Back to “how to direct a zombie”, we had to brainstorm how Helen discovers Reza is a zombie and we came up with two approaches. Either Reza stalks Helen, and the chase begins, or Helen sees Reza just idling at a corner being “zombie-like” and approaches to offer help, and then the chase begins.

We settled for the latter, as it would establish both characters best under the short given amount of screen time. Recounting back to the days when I was playing Left4Dead, zombies are usually idling, stoning, or doing nothing much until somebody startles them or approaches them, and we were trying to remake that, but instead of being a computer game, it was in film.

On a side note, I think music plays heavy with this particular sequence. The suspense of Helen approaching Reza, unaware of him being a zombie will be amplified even more with some suspense music to thrill and excite the audience. I’ll be liaising close with my mate in Singapore to compose a piece that would fit the sequence.

True to Form – Week #11.3 – 讲华语 (Speak in Chinese)

Growing up, my family never really spoke Chinese (Mandarin to be exact, they are fluent in their respective dialects) in the household. We were more accustomed to English, as both my parents were English educated from Malaysia. Chinese lessons back then were pretty much just storytelling or teacher addressing the class in Mandarin. Nothing too formal with exams or tests like we have today. Hence, that minute Chinese vocabulary was then passed down to my brother and I who struggled, a lot, in our primary school days where Mandarin, or in broader terms, our Mother Tongue language was compulsory for all students to study, and pass.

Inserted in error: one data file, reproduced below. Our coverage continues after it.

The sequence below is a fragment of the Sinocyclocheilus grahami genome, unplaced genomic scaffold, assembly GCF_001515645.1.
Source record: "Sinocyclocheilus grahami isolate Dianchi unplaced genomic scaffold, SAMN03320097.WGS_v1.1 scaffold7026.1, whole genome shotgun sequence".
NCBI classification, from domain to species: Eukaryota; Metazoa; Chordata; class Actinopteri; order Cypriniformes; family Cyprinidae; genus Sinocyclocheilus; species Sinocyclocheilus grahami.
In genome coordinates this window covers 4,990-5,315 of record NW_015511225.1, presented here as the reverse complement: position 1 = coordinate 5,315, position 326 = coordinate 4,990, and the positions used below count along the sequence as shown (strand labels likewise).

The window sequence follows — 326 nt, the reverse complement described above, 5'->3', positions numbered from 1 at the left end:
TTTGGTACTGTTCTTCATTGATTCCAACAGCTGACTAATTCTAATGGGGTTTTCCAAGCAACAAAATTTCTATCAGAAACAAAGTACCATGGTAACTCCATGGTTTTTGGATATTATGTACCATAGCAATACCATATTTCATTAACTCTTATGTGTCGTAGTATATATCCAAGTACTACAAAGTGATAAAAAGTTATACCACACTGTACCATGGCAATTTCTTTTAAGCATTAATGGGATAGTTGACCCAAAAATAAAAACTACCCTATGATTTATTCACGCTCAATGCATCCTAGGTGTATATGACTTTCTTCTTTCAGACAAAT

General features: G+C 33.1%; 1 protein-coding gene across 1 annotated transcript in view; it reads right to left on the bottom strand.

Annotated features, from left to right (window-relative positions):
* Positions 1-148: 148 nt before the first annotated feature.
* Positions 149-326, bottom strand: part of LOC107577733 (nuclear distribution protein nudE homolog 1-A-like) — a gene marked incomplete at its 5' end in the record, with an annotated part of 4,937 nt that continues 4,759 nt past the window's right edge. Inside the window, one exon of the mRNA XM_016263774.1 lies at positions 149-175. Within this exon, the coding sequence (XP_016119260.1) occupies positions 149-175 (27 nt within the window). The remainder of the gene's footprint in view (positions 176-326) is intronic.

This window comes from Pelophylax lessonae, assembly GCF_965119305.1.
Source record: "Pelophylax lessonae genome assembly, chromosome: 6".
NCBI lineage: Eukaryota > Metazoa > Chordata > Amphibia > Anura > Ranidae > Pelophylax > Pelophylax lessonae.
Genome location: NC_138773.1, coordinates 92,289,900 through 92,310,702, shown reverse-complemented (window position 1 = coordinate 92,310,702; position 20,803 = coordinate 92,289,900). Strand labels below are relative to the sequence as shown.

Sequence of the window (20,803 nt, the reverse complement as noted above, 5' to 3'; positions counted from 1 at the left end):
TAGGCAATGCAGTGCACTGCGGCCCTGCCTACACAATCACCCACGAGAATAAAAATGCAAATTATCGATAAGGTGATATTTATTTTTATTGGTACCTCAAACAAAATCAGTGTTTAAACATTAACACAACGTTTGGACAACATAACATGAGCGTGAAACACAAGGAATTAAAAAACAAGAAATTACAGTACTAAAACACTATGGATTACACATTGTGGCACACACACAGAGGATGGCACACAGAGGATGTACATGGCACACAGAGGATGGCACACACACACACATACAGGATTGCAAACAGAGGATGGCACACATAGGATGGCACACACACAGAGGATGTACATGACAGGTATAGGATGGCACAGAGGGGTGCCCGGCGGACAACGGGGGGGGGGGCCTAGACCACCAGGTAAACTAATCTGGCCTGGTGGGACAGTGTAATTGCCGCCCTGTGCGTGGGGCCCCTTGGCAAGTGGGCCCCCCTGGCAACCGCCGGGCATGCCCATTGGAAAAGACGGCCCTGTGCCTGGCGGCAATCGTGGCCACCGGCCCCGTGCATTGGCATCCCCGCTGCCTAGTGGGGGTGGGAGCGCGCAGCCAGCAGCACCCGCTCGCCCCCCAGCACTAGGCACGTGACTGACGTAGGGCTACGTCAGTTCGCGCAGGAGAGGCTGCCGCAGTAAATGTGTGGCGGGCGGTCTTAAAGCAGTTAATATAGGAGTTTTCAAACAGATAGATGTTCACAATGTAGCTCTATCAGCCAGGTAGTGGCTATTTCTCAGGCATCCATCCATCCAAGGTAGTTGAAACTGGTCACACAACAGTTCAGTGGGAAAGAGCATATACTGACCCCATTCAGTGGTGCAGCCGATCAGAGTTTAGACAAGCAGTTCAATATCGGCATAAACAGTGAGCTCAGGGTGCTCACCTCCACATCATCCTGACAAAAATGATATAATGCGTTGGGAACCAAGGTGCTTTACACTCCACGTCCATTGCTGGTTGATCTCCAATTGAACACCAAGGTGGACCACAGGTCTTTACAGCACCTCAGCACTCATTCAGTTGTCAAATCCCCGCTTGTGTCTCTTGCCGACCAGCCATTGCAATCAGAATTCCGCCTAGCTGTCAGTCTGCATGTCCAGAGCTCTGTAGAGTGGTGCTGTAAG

Having a group mate who’s from mainland China has some consideration, worth exploring. During our shoot, I suggested to Helen speaking in Mandarin (her first language) or in Cantonese (her dialect that she was raised with), and I’ll add subtitles on screen with both English and Chinese characters. I figured it’ll be more natural for her to speak in her native language, and it would translate (no pun intended) into her acting. Something that she would be more familiar and comfortable with. Although it’s just a small role, or even line, where she’s on the phone with a friend, before she bumps into the zombie, I could imagine it playing in my head if she’s speaking in English, it just doesn’t seem natural, like eating a banana with a pair of chopsticks.

Also, I thought it’d be a good opportunity to brush up on my Chinese as well, while I’m doing the subtitling, I tried as much not to refer to google translate. With technology literally right at our finger tips, it’s always so easy to revert to some sort of translation back to a language you’re more familiar with. Mind you, my speaking and listening is slightly better than my writing and reading, in other words, I had no problem understand what Helen said, it’s just putting it into the subtitles and finding the right Chinese characters.

Having moved to Melbourne for more than a year now, I finally found an identity and have learned to appreciate my background. I’ve learned to view things at the bigger picture and understand things with a slightly different perspective. Also, learning to appreciate the little things back home such as having fresh laundry done everyday, or home cooked meals on the table (done by someone who’s actually experienced in frying with a wok) and not just microwave food for students on a tight budget. And it’s all these little things that helps you get by day to day, and overall, in life.

This post might seem a little far fetched from filmmaking, but again, it’s such experiences and lessons that inspires filmmaking. Only when we’re pushed to our boundaries do we see results that we wouldn’t even dream of.